Want to understand the food safety debate? Read this book.
With all the tainted food scares that have hit the US in the past year, from spinach to peanut butter (which is in a surprisingly diverse and vast array of food products, including the pad thai our local food co-op was forced to pull, grumble grumble), it’s not surprising that the federal government would be pushing for more regulation in the food industry. But is raw milk the target of a disproportionate amount of law enforcement’s ire?
Why go after small farmers when industrial CAFOs (Concentrated Animal Feeding Operations) distribute food nationally, and are far more responsible for outbreaks of food-borne illnesses like swine flu? It doesn’t take a genius to figure out: laws are in place to protect the bigger operations. They have the money, they have the lobbyists, and they don’t have to worry. For the Feds, small farmers are the low-hanging fruit.
Jill Richardson of “La Vida Locavore” looks at the food safety debate and reviews the book that helped her to understand the whole mess: David E. Gumpert‘s Raw Milk Revolution: Behind America’s Emerging Battle Over Food Rights:
Something like ten million American people drink raw milk (estimates vary). It’s not a common product. It’s not even legal in many places, and in most states it’s not sold in stores. Even when it is sold, it’s expensive! You don’t pay $6 for a gallon of milk by accident. Nor do you buy part ownership in a cow or drive to a farm in another state by accident, as some people do in order to obtain their raw milk. People who get raw milk really want it, and they know what they are getting.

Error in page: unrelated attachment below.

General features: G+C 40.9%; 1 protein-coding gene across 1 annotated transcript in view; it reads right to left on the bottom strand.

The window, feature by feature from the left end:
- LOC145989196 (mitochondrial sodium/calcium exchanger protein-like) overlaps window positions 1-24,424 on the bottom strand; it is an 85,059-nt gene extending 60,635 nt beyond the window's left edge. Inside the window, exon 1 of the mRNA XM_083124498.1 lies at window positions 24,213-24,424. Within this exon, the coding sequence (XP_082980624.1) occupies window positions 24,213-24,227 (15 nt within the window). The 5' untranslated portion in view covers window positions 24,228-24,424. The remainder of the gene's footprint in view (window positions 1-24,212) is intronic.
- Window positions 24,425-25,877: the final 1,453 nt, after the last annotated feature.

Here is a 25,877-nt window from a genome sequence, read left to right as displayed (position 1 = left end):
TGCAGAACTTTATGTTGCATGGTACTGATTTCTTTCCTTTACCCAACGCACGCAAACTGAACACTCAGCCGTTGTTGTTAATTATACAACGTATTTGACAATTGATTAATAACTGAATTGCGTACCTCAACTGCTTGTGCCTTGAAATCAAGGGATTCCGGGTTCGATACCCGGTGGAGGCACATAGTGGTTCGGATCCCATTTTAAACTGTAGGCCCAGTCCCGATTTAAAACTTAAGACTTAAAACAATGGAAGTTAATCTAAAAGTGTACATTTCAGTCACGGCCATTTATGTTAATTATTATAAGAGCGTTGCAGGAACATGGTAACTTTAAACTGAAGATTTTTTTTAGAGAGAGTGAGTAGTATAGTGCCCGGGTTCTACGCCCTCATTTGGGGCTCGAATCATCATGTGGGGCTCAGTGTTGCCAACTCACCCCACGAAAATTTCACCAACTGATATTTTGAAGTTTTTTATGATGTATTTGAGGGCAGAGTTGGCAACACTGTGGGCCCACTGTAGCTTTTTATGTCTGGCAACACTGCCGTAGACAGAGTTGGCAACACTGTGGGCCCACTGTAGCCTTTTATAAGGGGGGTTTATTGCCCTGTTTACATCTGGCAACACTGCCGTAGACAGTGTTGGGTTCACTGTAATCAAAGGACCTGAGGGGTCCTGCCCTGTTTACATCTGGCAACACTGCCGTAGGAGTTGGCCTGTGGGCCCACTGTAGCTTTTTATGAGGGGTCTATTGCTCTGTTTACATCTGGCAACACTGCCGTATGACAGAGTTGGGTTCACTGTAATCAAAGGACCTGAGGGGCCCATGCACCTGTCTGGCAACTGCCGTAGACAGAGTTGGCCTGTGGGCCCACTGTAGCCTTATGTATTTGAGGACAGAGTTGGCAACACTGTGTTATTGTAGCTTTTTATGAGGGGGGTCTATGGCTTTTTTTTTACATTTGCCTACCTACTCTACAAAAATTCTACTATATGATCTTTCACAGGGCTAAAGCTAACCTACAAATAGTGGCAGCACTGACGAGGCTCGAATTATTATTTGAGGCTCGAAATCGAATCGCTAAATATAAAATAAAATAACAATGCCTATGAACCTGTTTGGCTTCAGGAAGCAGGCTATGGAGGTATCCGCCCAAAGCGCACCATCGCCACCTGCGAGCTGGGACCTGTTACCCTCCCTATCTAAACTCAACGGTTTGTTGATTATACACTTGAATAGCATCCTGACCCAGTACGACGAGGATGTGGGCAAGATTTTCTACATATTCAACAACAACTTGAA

I’ve had raw milk a few times myself, mostly on dairy farms. I’ve only purchased raw milk three times (the other times it has been given to me for free). Once was on a farm in Pennsylvania and once was from a farmer in Texas. The third time was from a retail store in California. The CA raw milk from the store was not good, in my opinion, so I did not buy it again. In all of the other cases, raw milk tasted richer and sweeter than the pasteurized milk I grew up with. I did not notice any of the health benefits that many raw milk aficionados boast of, but then again, I don’t have many health problems in the first place. Lovers of raw milk say it has relieved their asthma, allergies, colitis, and ADHD, among other things. Some people who are lactose intolerant say they are able to drink raw milk with no problems.[…]
It’s not just the targeting of dairy farmers selling raw milk that is impressive but the lengths the government goes to to target them. It’s often more fitting for a drug bust than a raw milk bust. Dairy farmers aren’t known for being violent people, and cows can’t be hidden and smuggled as easily as cocaine. Chances are if the authorities wish to talk to a farmer, the farmer will be quite willing to talk (and perhaps even comply with the government’s requests, if they are reasonable) – no dramatic intimidation or sting needed. Yet for some reason, all too often, state and federal officials chose to treat farmers like drug dealers (actually sending one farmer to the hospital with PTSD!).